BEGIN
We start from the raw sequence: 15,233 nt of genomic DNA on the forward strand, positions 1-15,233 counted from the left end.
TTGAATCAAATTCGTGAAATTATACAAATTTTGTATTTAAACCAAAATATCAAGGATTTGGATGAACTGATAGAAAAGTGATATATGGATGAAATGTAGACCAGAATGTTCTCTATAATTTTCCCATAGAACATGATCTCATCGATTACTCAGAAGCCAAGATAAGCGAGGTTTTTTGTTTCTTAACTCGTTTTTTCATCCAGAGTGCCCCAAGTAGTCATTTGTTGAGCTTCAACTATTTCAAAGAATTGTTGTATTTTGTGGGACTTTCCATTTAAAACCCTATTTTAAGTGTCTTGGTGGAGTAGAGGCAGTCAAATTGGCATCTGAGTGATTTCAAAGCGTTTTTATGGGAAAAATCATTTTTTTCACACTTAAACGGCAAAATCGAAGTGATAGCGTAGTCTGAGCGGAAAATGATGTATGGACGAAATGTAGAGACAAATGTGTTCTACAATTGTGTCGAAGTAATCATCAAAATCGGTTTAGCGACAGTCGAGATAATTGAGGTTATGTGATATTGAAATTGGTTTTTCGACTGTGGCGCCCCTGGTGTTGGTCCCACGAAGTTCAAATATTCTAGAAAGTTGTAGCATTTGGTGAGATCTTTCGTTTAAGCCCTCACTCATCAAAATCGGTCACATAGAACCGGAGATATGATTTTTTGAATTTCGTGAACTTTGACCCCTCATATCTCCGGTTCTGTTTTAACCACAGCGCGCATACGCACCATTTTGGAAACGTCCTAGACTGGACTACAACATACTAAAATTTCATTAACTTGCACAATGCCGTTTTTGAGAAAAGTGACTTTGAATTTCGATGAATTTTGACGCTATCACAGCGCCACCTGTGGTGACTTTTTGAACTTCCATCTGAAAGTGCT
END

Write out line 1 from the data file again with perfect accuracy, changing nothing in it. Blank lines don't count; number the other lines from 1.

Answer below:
We start from the raw sequence: 15,233 nt of genomic DNA on the forward strand, positions 1-15,233 counted from the left end.